Company hasn’t yet been able to find alternatives to gas imports from Russia
Portuguese energy company GALP hasn’t yet managed to find alternatives to the gas it imports from Russia.
GALP CEO Andy Brown has said today this could lead to a “reduction in production at the Sines refinery in May.
“We have secured all our necessities for April, but it could be necessary to reduce refining in Sines by about 10% -20%”, he told journalists today.
Everything remains open for the time being – but whatever happens, jobs and supplies to the national market are safe, he pledged.
The glitch could nonetheless affect the company’s future exports.
“We are working intensely to find alternatives, to keep refining working in full”, Mr Brown insisted – stressing there are “no reasons for concern for Portuguese consumers”.
Andy Brown was talking to journalists with regard to the war in Ukraine – by chance on the very day Russia is reported to have proposed an agreement for ending its offensive, saying “the ball is now in Ukraine’s court”.
With no further details on the alleged proposal, Andy Brown said what everyone has come to realise: “The fuel market is in difficulties, due to the war in Ukraine and the effects of the pandemic which led to a reduction in delivery capacity of oil throughout the world”.
The “energetic transition” debate hasn’t helped, he admitted, as it has led to a reduction in investments in oil and gas, which in turn has led to limits on the availability of both.
“The war in Ukraine simply worsened a situation that was already bad”, he said – explaining Russia produces around 11 million barrels of oil per day, and exports around seven million, in either crude or refined form.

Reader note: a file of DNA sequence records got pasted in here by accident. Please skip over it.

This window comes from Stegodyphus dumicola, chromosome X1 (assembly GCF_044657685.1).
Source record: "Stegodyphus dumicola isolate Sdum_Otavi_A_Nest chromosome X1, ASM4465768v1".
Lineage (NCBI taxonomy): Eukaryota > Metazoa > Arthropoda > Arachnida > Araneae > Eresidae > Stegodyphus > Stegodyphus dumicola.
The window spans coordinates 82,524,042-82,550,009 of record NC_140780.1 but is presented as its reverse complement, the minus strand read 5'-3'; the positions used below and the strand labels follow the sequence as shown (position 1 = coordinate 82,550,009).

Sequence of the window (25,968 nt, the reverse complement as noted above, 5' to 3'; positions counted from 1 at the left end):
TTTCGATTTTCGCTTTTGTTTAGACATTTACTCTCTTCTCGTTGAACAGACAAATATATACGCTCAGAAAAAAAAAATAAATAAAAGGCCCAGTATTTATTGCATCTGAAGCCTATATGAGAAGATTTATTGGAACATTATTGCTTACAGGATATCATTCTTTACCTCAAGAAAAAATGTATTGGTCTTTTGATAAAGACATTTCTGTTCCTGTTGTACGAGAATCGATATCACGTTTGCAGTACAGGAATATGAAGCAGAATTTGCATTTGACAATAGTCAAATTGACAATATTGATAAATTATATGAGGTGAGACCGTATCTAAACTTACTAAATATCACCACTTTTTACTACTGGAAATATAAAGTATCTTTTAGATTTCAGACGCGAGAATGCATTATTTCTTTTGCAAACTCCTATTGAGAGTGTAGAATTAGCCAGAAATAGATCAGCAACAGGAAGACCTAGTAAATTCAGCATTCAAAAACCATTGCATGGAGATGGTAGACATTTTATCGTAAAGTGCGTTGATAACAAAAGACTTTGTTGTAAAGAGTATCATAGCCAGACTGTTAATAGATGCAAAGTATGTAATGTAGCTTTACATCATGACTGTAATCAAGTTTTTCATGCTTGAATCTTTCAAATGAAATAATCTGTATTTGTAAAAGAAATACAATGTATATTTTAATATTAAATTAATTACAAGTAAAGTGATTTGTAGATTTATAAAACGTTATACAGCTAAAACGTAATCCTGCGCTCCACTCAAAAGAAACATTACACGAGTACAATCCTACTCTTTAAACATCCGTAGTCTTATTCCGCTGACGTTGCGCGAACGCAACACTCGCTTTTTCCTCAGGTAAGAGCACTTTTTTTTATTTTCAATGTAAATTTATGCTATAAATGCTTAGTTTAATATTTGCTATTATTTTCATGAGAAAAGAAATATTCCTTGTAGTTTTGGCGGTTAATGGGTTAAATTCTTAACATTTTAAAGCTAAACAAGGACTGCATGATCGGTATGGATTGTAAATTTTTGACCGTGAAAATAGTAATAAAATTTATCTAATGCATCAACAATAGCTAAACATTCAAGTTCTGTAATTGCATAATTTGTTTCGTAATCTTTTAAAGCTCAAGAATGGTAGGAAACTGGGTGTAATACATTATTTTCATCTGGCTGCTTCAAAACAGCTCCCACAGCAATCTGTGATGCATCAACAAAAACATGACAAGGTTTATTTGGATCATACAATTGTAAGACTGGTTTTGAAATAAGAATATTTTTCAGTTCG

“Patience needed for soil decontamination at GALP’s former refinery in Matosinhos”
Inadvertently pointing to the deeply-dark side of fossil fuel exploration, Andy Brown told journalists that “everyone will have to be very patient” about plans for “the innovation city” on land of the former Matosinhos fuel refinery. The reason being soil contamination.
In fact, it is still not clear how much ‘decontamination’ will be necessary, nor how long it will take.
A first analysis of the soil has been carried out, but this is a lengthy process, he warned.
Parts of the site that are not contaminated “may be delivered earlier” for the start of construction of the innovation city, while the remaining parts will be delivered progressively as they become ‘clean’, he said, which could “only be concluded in the next decade”.
GALP, Matosinhos municipality and the CCDR-N (commission for coordination and redevelopment of the north) signed a cooperation agreement in February, describing the innovation city as “linked to energies of the future”.
The aim of the project is to “promote the economic, social and environmental enhancement of the entire northern region of the country, positioning this initiative at the top of world technology projects associated with sustainable energy, writes Lusa – adding that the city aims to enhance “an urban, social and environmentally sustainable ecosystem, including commerce and services, hotels, restaurants, industry 5.0, housing, cultural and leisure facilities, with emphasis on a ‘Green Park’… once, of course, that it is safe enough to start building.